Weeds? of Wednesday: 2 Members of the Evening Primrose Family

Oslo Riverfront Conservation Area, Pollinator Plants, Weed

Beauty is in the Eye of the Beholder …

A weed sometimes is defined as a plant out of place. Members of the evening primrose family, Onagraceae, often are regarded as weeds by humans but beloved by bees and other pollinators. Two plants in this family — seaside evening primrose and southern beeblossom — seem to have become more common in the aftermath of Hurricane Matthew …

On our field trip to Treasure Shores Park on 6/3, Nancy Soucy and Lani York spied a small plant with yellow flowers growing in the foot path as it sloped to the west away from the parking lot. That plant turns to to be seaside evening primrose (Oenothera humifisa), a native plant of coastal areas of the southeastern U.S.

Sunny yellow flowers are borne in the leaf axils (angles) of this prostrate, sprawling plant. Its species name, humifusa, refers to this growth habit.

Its leaves are entire or sinuate not pinnatifid (deeply divided) like the leaves of its yellow-flowered less-coastal cousin, cutleaf evening primrose (Oenothera laciniata) that sprawls forth from a basal rosette. Seaside evening primrose often is festooned with silken hairs unlike relative …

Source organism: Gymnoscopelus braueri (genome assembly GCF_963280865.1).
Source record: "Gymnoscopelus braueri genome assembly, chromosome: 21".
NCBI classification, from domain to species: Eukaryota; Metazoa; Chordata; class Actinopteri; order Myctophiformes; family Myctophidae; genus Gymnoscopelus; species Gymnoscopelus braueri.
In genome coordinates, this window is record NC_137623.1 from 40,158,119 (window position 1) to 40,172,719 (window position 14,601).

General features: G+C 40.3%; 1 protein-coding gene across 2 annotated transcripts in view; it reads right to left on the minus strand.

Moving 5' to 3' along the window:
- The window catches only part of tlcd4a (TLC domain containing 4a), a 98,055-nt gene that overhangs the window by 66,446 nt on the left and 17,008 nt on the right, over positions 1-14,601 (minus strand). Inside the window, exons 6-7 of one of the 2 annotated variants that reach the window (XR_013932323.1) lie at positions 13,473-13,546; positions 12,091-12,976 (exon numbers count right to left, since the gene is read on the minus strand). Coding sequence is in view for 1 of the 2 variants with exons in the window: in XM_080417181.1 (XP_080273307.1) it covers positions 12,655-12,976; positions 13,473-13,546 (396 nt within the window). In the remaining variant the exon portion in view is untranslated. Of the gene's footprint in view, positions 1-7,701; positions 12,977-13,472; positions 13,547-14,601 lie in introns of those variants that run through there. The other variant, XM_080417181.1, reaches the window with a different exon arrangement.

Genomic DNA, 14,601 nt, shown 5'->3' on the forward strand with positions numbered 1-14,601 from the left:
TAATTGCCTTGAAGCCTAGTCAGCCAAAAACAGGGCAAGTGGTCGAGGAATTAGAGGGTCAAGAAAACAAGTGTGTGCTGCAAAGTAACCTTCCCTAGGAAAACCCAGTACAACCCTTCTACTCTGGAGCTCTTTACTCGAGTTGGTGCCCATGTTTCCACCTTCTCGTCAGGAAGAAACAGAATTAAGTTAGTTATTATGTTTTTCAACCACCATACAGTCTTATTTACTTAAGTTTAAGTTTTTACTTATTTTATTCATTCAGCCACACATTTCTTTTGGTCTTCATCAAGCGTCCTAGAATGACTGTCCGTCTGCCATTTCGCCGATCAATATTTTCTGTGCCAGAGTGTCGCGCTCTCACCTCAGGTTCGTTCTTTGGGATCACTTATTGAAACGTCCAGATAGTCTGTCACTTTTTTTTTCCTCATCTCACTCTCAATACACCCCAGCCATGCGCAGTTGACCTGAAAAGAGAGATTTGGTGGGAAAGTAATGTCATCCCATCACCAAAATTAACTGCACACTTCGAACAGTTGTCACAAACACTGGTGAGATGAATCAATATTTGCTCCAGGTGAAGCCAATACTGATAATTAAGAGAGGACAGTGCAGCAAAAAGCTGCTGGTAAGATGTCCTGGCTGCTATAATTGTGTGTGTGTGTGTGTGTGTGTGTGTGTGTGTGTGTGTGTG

Seaside evening primrose is quite sand and salt-tolerant …

Though it visually appeared to be unrelated, southern beeblossom, shown below, has a new botanical name, Oenothera simulans, based on new genetic evidence. Guara angustifolia was its “old” botanical name, and other common names for this pretty plant include southern guara, morning honeysuckle, and morning guara.

The tiny flowers of this often lanky plant are held in terminal racemes and are white when they open after sunset and pinken with the passage of time to fade away the next day.

The tiny (less than dime-sized) flowers have 4 petals on the top side of the flower and prominent stamens with reddish-brown anthers. Despite their small stature, they are quite attractive to bees and butterflies.

Sometimes, this annual plant can sometimes be quite bushy … 

Flowers continue throughout the spring and summer, and distinctive seeds that do not split open form in the fall. It readily re-seeds and now can be seen flourishing along the south side Oslo Road to the east of the Florida Medical Entomology Laboratory.

Seaside evening primrose and southern beeblossom, though “weedy”, are great bee plants.